As an increasing number of Republicans clamor for a “showdown” over raising the U.S. debt limit, the more sober-minded among them warn of the looming economic disaster such a move would cause. Aware that the U.S. will hit its $14.3 trillion debt limit on March 31 this year, Sen. Lindsey Graham (R-SC) warned his party that “if we don’t raise the debt ceiling,” there will be “financial collapse and calamity throughout the world.” Conservative commentators Bill Kristol and George Will echoed his sentiment, calling such right-wing myopia “silly” and “suicidal.”
Former Governor and likely GOP 2012 presidential candidate Tim Pawlenty (MN), however, readily prescribed this economic kamikaze mission to the GOP today on Fox News Sunday. Pawlenty, whose failure to sign a state budget in 2005 forced 9,000 state employees to stop pubic services for nine days, told host Chris Wallace that GOP lawmakers “should not raise the debt ceiling” and should “take it one step further” by somehow “sequencing the pain of the bill” to prevent default:
WALLACE: Back in 2005, you allowed the government of Minnesota to shutdown for nine days because of a disagreement with a Democratic legislature about taxes and spending. Should congressional Republicans take the same tough stance when it comes to raising the debt limit and federal spending?
PAWLENTY: …I’m glad we had that showdown in Minnesota. As to the federal government, they should not raise the debt ceiling. I believe we should pass legislation, allow them to seek spending, as the revenue comes in to make sure they don’t default and have a debate about what other spending could be reduced.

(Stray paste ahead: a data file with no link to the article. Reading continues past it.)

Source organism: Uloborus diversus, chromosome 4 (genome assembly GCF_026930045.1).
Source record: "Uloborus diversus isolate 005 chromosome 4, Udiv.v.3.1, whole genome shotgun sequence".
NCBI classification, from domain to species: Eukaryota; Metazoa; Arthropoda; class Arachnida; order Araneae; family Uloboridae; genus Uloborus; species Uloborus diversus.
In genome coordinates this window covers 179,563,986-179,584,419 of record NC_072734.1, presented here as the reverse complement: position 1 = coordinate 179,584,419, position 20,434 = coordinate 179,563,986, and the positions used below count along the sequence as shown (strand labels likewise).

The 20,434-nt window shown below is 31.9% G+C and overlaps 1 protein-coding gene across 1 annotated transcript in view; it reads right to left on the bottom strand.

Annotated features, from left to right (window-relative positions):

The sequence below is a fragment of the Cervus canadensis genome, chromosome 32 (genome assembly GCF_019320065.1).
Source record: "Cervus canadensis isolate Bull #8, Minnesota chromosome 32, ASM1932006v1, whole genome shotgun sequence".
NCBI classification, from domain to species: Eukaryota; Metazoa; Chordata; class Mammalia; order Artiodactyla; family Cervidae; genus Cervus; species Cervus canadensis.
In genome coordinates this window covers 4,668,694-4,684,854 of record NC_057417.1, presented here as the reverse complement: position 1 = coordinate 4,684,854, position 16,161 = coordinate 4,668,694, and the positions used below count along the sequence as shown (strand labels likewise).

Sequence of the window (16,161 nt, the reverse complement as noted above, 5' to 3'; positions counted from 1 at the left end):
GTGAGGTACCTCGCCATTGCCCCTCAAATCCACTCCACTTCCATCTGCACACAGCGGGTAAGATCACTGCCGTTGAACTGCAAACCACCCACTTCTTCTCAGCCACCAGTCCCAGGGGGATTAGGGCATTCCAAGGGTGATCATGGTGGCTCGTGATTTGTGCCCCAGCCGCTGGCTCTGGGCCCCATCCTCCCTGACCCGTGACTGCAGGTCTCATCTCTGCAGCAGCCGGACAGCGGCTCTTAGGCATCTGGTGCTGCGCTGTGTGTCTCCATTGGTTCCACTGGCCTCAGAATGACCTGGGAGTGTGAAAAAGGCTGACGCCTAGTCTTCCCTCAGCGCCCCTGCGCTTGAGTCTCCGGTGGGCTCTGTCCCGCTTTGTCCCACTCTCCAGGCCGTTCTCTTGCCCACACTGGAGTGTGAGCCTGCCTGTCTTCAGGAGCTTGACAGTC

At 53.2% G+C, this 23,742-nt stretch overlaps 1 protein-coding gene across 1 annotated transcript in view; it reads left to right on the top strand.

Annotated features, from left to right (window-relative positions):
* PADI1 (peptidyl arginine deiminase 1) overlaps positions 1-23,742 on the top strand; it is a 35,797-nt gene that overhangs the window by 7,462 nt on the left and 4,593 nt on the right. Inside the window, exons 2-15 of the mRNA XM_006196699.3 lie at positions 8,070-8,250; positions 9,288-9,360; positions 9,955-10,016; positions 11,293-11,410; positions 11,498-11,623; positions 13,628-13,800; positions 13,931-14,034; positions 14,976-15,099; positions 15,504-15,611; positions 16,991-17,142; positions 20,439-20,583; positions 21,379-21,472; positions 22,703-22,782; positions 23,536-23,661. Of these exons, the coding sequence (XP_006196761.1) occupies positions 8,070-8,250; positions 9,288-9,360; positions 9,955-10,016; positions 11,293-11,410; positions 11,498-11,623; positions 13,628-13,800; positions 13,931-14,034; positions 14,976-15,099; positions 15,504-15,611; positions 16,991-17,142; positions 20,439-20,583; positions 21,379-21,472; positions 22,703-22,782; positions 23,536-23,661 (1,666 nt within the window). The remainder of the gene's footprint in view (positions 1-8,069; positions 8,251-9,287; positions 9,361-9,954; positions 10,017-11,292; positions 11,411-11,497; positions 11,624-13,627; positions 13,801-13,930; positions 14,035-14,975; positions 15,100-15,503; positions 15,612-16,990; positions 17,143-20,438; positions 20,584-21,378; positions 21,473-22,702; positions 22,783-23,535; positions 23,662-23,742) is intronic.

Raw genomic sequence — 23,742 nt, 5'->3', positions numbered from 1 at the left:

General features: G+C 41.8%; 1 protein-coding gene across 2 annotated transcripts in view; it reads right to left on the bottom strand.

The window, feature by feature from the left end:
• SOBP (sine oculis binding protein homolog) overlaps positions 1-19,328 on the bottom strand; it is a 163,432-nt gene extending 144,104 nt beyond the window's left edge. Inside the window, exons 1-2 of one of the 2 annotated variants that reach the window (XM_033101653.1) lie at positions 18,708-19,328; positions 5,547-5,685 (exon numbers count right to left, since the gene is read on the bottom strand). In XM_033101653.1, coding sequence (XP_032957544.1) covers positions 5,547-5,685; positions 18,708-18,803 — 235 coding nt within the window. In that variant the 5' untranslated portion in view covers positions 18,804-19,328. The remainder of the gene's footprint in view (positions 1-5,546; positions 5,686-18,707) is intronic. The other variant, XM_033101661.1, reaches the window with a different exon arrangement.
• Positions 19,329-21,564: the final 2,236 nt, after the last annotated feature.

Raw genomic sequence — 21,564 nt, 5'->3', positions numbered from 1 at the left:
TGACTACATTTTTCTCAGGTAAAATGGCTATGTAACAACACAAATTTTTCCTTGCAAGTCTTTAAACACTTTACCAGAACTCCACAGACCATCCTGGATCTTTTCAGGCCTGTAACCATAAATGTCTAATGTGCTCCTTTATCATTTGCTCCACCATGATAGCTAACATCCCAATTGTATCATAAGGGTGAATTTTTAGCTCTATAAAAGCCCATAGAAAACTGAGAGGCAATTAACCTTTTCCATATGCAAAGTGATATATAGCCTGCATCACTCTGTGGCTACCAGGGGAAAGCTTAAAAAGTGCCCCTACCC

WALLACE: You would say to Republicans up in the building behind me do not raise the debt limit?
PAWLENTY: That’s right. To avoid the default, I would take it one step further. Send the president a piece of legislation that authorizes the federal government to sequence the pain of the bill so we don’t default on the debt obligation and then have debate about how we reduce the other spending.
While Pawlenty heralds his 2005 shutdown as a way to force reduced spending, Wallace pointed out that he only ended the shutdown because he “blinked” by raising taxes, specifically a tax on cigarette packs which Pawlenty preferred to call “a health impact fee.” Admitting to the tax hike, Pawlenty said his tenure was still “transformational” in reforming spending and believes he “should’ve let the shutdown run longer” to secure more of his agenda. An agenda, Wallace notes, that will leave the state’s deficit even further in the hole.
Despite the devestating effect Pawlenty’s advice would have, at least eleven Republican lawmakers are signing on to freeze the debt limit and at least seven are prepared to shutdown the government to do so. Still a slew of others are readily threatening to vote against the debt ceiling unless specific, often regressive cuts are made. Joining Sens. Rand Paul (R-KY) and Graham, Sen. Tom Coburn (R-OK) reiterated that stance today on NBC’s Meet The Press. Insisting that the U.S. credit rating is threatened more by debt than by default, Coburn said he will not vote to raise the debt ceiling unless spending cuts are made.
Of course, like Pawlenty, these lawmakers refuse take a lesson from history, namely the well-documented disaster that was former Speaker Newt Gingrich’s 1995 government shutdown that “cost American taxpayers over $800 million.” But, if newly-elected Rep. Mick Mulvaney (R-SC) proves anything, that lesson won’t be learned anytime soon. When asked what would happen if the debt ceiling weren’t raised, Mulvaney voiced what appears to be the GOP lawmakers understanding of the issue: “Well I don’t know…No one seems to have the answer to that.”